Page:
6. Can someone open a window? Thanks, it was getting a bit self-righteous in here. I’m sure people posting about Amazon weren’t sending their comments on a device made in terrible conditions in another part of the world. No sir, no Apple users making comments here. I’m sure their comments were hand lettered using soy-based ink and then sent to this great hand press place in Red Hook (You don’t Carl? No? He does amazing work, really marvelous) where they take the letters and cut them out one by one and digitize them on a scanner made from organic materials (what you lose in resolution is made up for by the fact you get to feel better about your life) and then sent out humanely on the internet.

  7. Nick Moran: Spare me your hollow and risible sanctimony. Given that you have shamelessly sock puppeted on past threads, your commitment to The Millions’s “preference” to independent bookstores is highly suspect. You may have had a jot of credence if you had, oh say, offered a thoughtful post devoted to the remarkable (and, based on what I experienced in person a few days ago, with a considerable hit to my wallet, greatly successful) Friday experiment whereby authors became independent booksellers for a day. You could have noted the drone delivery service. You could have pointed to warehouse abuses, the recent German strike, or the thuggish practices committed in the past two years (many observed by the gallant Richard Russo) to squeeze out booksellers. I’ve seen nary a mention of these developments. Because all The Millions really cares about are the pennies you get from a corporate entity that would be more than happy if you were dead tomorrow.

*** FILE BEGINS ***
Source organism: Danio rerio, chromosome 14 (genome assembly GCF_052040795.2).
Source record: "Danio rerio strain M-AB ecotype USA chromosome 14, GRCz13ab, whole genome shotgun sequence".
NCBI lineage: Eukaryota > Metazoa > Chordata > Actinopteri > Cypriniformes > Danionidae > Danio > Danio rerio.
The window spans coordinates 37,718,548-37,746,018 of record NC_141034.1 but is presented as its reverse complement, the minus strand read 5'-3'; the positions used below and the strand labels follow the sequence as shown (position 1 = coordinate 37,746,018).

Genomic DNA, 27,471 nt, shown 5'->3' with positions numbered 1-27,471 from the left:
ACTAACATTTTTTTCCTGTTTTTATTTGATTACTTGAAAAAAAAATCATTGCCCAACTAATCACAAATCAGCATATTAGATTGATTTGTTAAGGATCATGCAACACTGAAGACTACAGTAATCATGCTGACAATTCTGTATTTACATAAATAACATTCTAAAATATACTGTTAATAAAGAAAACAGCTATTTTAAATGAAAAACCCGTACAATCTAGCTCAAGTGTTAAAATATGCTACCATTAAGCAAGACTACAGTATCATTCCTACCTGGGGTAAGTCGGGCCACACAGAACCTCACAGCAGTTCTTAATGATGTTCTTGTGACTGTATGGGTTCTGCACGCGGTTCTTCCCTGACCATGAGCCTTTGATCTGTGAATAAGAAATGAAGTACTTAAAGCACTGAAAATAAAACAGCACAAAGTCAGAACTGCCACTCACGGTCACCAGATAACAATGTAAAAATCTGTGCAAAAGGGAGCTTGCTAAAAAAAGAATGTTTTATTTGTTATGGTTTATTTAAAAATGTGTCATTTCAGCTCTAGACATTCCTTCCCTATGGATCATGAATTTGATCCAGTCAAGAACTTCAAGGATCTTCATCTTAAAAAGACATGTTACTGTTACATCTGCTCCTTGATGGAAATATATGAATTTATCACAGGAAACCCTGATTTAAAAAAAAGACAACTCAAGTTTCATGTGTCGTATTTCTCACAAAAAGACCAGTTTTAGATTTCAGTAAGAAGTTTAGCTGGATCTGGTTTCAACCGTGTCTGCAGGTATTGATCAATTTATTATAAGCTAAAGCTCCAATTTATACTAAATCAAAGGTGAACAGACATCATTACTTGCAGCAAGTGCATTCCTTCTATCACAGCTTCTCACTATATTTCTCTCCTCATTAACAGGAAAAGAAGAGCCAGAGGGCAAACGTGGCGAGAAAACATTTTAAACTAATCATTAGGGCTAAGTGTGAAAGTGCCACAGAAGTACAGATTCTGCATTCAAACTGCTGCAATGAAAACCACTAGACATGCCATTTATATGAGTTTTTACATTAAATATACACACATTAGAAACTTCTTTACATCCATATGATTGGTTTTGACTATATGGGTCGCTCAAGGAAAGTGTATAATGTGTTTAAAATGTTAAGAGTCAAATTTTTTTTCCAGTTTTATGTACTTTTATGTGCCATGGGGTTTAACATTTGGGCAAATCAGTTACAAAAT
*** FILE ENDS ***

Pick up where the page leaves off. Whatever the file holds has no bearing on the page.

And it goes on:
Ping me when you grow a set of balls. For now, I see a really angry, greatly dishonest, and highly defensive guy incapable of civil disagreement or actual argument who has spent more time hate-favoriting and obsessing over me on Twitter (I blocked you to protect you from your own pathetic impulses) than I have ever spent logging onto The Millions — and that includes everything I’ve read here before social media existed and when Max was just a puppy cooing in the pound. In the meantime, I’ll be throwing the usual spitballs until The Millions develops a moral conscience. I hope other fine minds will do the same. But I suspect that you’re holding out for that final press conference, where you’ll declare to the world that you won’t have The Millions to kick around anymore. (This 300 word comment took me five minutes to write.)

  8. “Nate in Venice” was published by Byliner, not Amazon. You may recall that Amazon decided to pull Buzz Bissinger’s book (pointed out here in The Millions in a rare case of pointing to important news stories). Byliner publishes in multiple formats. It is no different than any other book distributed through Amazon. Thank you for playing, “ThomasMoore.” But unfortunately the reality is against you. Do you have the stones to leave a comment under your real name? Or are you more interested in slandering people anonymously? What did Richard Russo ever do to you? Aside from write marvelous novels and stand up for independent bookstores?